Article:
The original proposal in the peace negotiations was delineation of powers. We have the exclusive power of the Bangsamoro Government. We have the concurrent power of national government and Bangsamoro Government. And we have the reserved powers of national government. There was a question: can you do that under the constitution? The answer was: yes, because the constitution already provide for a listing of those powers, legislative authorities that are supposed to be devolved or given to the autonomous region. That is why the FAB and CAB listing the exclusive, concurrent, and reserved powers, but during the Senate interpellation, plenary session, at the very last hour, Senator Drilon said that that is a violation of the constitution. He said that there is only one authority, which is the national government — you cannot divide its authority, sovereignty. You cannot just share it. He said in fact that there is a provision there that all powers not given to the autonomous region remains with the central government. With that argument, he reinforce the idea and it was completely changed. The delineation was thrown away, and what you provided was the listing, wherein to a certain extent there is something missing there in the sense that  the president supervises even the legislation. It says there “without prejudice to the power of the president to supervise the Bangsamoro Government powers” — that includes legislation because you a fused executive and legislative. It is just one Bangsamoro Government, one Bangsamoro Parliament. So, you have a situation wherein the Bangsamoro Government as a Parliament is being supervised by the president even with regard to legislation. When you talk about legislation, that is like the violation of the separation of powers doctrine. Because in the case of the local government units — with the Sangguniang Panlalawigan, like South Cotabato passes an ordinance that forbid open-pit mining, even in national government says “No,” DENR national allows open-pit mining, they cannot call into question the ordinance of South Cotabato administratively. They have to file a case in court because of the principle of separation of powers. So in the case of the Bangsamoro, with that very specific provision, wherein the president can even supervise legislation, the more that the president’s supervision over Bangsamoro Government has tipped, even to the extent of suspending Chief Minister, if he thinks he violates a national law in the actions of the parliament.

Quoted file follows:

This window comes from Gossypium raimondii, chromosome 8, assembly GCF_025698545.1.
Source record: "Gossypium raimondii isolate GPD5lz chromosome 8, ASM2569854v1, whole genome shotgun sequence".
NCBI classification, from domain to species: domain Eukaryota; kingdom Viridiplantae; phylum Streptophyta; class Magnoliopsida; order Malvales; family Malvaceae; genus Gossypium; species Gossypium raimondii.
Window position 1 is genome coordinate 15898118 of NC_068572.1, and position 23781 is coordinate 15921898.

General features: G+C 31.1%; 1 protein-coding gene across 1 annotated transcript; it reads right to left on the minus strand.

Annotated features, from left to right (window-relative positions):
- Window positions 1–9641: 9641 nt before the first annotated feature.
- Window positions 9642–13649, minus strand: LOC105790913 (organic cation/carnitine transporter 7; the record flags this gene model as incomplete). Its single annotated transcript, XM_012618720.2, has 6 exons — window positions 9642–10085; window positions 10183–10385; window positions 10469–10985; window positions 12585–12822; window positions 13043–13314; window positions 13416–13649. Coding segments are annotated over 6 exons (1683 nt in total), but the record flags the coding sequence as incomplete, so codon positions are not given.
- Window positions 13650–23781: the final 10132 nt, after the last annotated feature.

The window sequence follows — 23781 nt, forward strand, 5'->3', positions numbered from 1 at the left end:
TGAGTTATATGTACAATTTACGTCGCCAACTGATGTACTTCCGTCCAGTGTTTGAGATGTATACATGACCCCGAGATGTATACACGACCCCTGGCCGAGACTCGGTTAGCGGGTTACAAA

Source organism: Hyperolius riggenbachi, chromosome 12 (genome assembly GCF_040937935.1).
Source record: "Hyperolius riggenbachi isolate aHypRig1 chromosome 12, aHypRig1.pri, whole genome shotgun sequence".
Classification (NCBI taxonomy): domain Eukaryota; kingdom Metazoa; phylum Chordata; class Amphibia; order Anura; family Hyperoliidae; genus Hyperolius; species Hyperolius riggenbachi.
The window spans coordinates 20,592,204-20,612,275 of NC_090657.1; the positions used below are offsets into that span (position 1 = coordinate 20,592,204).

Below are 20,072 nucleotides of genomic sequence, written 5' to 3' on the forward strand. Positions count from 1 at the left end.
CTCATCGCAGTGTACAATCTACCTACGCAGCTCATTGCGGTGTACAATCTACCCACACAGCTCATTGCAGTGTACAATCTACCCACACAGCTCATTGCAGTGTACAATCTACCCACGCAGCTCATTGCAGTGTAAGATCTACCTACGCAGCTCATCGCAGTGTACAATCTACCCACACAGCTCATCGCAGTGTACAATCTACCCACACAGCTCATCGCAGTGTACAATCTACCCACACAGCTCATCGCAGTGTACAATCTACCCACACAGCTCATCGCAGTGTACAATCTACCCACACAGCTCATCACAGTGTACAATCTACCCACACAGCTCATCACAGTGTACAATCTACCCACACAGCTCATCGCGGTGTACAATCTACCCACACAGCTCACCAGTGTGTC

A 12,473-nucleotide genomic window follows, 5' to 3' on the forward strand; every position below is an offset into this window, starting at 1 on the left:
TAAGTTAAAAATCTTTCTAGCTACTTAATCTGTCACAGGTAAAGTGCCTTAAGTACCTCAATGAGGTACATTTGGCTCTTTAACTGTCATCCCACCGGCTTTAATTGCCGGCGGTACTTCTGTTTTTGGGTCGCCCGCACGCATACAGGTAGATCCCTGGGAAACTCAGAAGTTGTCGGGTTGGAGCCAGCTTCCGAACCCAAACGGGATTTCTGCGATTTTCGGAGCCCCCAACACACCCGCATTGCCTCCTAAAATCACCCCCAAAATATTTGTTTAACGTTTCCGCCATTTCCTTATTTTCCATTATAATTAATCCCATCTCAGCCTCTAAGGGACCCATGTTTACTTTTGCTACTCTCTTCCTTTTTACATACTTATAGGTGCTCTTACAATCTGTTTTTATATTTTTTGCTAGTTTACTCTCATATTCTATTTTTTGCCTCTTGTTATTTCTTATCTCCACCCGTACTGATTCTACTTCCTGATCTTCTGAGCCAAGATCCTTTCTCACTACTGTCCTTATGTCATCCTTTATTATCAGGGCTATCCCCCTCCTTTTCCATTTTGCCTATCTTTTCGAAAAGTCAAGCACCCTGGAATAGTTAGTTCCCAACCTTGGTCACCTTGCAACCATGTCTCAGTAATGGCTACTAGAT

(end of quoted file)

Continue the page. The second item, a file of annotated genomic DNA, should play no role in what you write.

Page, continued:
The other principle — because you need in IGR principles to work as an IGR — the principle of asymmetric relations and parity esteem was removed, as principles to guide the relationship between the Bangsamoro and the national government. That was excised from the BOL, but I am saying that in the IGR we can still agree to bring back these principles as one of the guiding principles in the intergovernmental relations.